{{ searchResult.published_at | date:'d MMMM yyyy' }}

Loading ...
Loading ...

Enter a search term such as “mobile analytics” or browse our content using the filters above.

No_results

That’s not only a poor Scrabble score but we also couldn’t find any results matching “”.
Check your spelling or try broadening your search.

Logo_distressed

Sorry about this, there is a problem with our search at the moment.
Please try again later.

As a social media marketeer, I'm very aware of how tricky it can sometimes be to prove the value of social media to a brand, particularly a brand with a self-deprecating view of their public perception.

I lose count of the ways I've heard a brand tell me 'Not everyone can be 'the Meerkat' or sexy like Nike', which in some ways is true, but that shouldn't put you off.

What should make a brand nervous is the prospect of getting it wrong, as in the examples I've gathered together for you here...

As an agency marketer though, I'm quite relieved to say that a lot of these mistakes seem to have been driven by brands diving in without consulting an expert, or doing their research properly.

Far be it from me to tell you that social media marketing should never be attempted by a brand themselves, but if you're going to give it a go on your own, try to learn from the mistakes and slip-ups of others, like these ones:

Don't attempt to sabotage a competitor

Back in 2006, mobile phone manufacturer Motorola got in hot water when it was alleged that they placed a video on YouTube showing how easy it was to snap a Samsung mobile phone in half.

Motorola initially denied the video was theirs, though later reports claimed they admitted to having made the video as an internal joke, and weren't sure how it came to be on YouTube.

Don't fool yourself that "it'll all die down"

Before they became the shining example of social media goodness that they are today, Dell made many mistakes in handling crises. From the emergence of 'Dell Hell' and numerous 'I hate Dell' blogs to the exploding batteries saga, Dell would probably be the first to tell you they learnt a lot from those early days. You can't just ignore a crisis and hope it'll all go away, it won't.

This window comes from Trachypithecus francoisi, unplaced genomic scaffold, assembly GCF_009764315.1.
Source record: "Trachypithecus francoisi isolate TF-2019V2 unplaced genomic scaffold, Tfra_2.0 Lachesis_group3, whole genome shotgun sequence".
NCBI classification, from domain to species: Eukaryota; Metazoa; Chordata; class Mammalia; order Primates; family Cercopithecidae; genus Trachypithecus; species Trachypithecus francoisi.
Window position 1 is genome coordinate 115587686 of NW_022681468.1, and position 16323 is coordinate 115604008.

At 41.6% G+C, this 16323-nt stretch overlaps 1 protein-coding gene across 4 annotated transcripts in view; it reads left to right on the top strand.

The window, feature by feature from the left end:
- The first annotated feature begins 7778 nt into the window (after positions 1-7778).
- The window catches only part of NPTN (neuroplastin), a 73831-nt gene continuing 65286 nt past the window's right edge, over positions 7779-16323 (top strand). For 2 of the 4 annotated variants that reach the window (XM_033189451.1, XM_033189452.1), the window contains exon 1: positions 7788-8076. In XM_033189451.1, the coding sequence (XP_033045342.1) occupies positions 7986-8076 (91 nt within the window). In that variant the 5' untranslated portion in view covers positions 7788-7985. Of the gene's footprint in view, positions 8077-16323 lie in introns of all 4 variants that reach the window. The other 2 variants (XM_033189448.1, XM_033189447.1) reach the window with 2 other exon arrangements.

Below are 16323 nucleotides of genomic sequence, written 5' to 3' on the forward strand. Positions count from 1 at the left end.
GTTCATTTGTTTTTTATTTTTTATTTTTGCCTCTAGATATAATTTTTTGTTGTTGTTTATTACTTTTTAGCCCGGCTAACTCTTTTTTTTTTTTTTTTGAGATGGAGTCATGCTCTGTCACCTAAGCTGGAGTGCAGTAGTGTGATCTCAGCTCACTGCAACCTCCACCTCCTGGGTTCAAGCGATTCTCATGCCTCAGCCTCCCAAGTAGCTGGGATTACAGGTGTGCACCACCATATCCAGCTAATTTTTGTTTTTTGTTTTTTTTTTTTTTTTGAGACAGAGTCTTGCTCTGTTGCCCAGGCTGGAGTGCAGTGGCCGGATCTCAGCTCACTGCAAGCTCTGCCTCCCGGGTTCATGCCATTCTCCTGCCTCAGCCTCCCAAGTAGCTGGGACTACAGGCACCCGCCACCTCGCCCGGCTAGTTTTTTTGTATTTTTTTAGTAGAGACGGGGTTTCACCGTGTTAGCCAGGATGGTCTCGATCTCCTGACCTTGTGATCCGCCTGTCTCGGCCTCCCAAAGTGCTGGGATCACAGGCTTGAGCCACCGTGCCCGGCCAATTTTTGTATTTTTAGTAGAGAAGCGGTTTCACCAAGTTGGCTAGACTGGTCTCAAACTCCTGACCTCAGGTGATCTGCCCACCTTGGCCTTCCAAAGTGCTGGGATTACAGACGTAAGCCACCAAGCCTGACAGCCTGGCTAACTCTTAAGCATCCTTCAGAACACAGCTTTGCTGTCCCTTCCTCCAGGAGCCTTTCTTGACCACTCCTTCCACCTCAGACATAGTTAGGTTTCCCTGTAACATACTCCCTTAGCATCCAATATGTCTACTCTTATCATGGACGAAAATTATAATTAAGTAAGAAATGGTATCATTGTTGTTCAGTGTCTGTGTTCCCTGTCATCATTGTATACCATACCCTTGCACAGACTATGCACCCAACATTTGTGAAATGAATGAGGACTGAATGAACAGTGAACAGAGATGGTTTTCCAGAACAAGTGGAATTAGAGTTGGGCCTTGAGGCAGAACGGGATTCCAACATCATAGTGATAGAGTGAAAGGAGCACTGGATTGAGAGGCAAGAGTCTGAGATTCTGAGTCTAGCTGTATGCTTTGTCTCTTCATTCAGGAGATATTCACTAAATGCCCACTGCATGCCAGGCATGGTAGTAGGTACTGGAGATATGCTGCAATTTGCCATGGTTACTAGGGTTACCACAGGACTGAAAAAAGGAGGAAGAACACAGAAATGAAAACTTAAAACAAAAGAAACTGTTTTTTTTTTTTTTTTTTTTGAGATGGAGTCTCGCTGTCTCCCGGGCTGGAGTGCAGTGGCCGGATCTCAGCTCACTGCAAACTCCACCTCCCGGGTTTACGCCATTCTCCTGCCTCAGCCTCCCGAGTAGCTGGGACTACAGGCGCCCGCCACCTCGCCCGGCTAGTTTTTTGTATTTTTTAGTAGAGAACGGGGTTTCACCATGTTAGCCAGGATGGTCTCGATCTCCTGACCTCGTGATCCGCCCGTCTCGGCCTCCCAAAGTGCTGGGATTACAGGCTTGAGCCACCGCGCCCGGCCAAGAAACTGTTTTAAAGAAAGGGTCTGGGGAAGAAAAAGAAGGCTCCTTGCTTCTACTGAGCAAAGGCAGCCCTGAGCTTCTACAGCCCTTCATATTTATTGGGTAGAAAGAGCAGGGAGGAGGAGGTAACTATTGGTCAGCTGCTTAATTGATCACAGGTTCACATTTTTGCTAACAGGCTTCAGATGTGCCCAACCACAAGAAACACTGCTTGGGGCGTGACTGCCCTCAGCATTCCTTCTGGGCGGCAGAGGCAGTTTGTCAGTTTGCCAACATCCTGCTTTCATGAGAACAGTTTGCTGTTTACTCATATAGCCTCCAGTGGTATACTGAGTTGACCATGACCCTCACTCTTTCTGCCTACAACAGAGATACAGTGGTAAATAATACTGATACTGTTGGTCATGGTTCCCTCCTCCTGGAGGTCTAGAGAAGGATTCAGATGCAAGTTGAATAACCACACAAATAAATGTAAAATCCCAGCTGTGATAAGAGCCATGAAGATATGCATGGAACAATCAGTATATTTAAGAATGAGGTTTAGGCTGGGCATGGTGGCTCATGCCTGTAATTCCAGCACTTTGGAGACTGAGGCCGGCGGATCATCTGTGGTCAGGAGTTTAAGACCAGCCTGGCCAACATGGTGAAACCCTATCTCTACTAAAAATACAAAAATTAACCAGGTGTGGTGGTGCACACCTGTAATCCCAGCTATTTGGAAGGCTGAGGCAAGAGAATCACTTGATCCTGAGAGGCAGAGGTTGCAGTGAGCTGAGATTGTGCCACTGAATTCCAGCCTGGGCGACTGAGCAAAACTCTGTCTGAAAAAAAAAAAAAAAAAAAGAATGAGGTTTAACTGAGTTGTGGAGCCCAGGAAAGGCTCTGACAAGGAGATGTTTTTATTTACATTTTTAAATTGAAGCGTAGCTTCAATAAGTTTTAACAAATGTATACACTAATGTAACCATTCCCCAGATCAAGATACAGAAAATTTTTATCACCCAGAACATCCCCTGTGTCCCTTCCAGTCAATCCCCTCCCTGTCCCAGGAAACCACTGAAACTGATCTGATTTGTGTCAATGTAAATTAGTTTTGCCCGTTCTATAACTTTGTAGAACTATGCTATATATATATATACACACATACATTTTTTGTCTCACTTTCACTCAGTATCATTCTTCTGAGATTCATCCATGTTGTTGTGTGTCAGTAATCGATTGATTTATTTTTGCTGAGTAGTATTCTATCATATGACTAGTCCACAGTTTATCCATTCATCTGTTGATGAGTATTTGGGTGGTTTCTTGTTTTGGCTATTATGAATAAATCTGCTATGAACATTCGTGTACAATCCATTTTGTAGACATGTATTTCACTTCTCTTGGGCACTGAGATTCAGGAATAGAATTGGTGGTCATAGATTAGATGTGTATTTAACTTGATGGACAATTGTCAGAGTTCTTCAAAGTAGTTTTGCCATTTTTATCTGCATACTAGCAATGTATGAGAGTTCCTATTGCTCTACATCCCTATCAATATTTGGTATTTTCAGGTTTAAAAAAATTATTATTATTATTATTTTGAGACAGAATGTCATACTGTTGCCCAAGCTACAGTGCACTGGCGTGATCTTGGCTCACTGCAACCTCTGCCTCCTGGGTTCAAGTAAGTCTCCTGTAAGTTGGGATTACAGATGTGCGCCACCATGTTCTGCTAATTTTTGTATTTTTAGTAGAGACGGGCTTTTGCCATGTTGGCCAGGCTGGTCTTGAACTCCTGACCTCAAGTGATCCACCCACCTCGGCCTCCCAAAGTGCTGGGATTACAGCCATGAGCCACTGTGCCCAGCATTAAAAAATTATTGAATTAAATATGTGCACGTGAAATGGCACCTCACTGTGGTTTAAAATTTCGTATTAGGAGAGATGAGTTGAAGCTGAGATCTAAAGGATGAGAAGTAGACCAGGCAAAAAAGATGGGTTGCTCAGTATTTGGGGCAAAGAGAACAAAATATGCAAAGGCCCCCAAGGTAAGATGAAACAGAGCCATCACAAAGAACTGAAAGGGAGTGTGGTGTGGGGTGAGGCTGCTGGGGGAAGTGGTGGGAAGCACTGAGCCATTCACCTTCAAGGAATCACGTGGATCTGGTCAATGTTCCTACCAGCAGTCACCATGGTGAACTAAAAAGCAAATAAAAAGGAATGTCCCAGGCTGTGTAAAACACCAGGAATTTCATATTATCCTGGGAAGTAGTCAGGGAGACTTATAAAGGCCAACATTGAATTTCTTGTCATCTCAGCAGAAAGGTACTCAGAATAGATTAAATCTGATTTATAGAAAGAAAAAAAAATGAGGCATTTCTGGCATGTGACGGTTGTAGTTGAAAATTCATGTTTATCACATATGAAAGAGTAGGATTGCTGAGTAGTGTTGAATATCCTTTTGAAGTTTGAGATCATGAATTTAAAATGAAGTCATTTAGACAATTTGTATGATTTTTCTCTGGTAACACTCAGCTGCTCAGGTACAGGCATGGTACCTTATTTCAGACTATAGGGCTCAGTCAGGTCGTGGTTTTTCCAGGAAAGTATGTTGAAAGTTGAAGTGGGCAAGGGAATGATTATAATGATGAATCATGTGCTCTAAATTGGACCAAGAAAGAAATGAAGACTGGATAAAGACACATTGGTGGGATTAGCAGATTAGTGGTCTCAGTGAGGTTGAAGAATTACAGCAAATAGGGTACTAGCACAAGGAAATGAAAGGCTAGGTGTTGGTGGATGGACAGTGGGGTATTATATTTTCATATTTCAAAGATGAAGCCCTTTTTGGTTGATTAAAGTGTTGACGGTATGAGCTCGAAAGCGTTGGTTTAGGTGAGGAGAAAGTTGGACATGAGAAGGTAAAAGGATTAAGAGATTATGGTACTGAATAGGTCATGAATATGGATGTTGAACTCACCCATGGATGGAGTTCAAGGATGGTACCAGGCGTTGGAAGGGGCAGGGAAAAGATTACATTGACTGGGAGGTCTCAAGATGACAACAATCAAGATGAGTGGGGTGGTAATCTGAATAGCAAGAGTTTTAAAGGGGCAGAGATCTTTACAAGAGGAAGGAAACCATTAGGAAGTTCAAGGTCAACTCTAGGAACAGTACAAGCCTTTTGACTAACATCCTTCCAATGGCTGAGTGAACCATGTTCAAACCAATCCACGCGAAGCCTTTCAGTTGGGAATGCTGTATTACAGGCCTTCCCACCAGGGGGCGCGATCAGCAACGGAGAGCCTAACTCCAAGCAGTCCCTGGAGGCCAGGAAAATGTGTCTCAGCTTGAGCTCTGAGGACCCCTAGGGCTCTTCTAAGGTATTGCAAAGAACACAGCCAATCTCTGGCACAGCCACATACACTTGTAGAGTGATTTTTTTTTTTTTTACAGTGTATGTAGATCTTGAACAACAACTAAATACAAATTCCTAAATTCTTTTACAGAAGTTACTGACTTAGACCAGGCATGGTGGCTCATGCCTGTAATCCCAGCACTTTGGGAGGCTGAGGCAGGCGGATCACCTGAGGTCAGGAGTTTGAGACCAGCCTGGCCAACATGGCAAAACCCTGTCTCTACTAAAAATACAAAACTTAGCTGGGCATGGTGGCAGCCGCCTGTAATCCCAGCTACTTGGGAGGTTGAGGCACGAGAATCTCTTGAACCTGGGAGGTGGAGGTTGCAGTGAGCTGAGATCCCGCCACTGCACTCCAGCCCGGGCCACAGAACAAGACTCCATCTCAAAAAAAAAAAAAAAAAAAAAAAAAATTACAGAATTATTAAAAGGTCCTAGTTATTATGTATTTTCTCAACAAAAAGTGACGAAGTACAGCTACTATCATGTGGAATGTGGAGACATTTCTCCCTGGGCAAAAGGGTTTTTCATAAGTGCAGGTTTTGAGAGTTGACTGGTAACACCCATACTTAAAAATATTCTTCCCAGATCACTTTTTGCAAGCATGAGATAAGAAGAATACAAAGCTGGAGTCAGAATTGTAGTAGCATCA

Don't put your most junior person on it

Just because the guy in the post room 'has a facebook profile AND he tweets!', doesn't mean he's going to be any good at doing your social media marketing. Habitat were a perfect example of this with the Twitter #hashtag debacle this summer.

As they found to their cost, getting an intern to decide your social media strategy can be a big mistake.

'If you build it, he will come'. Or perhaps not...

That famous quote from Field of Dreams, "If you build it, he will come", doesn't work too well in social media, and there are literally thousands of discarded or un-cared-for Facebook pages to prove this point.

You can't just build a social media profile, whether it be Facebook page, blog or microsite, and hope that the power of the 'social graph' will bring you fame and fortune. You've got to actually let people know about it somehow...

Don't try to fake the buzz

There are some great examples of this in the public domain (Honda being a great one), but sadly, there are even more out there that haven't reached the headlines yet.

The basic rule here is: if you go on blogs, forums or comment threads and write positive things about your brand, hoping that nobody will notice, you're going to get found out. It doesn't matter how sneaky you are either, as forum owners will happily 'out' you when they check IP addresses or registered e-mails. Sooner or later, you'll get busted. And it's going to hurt...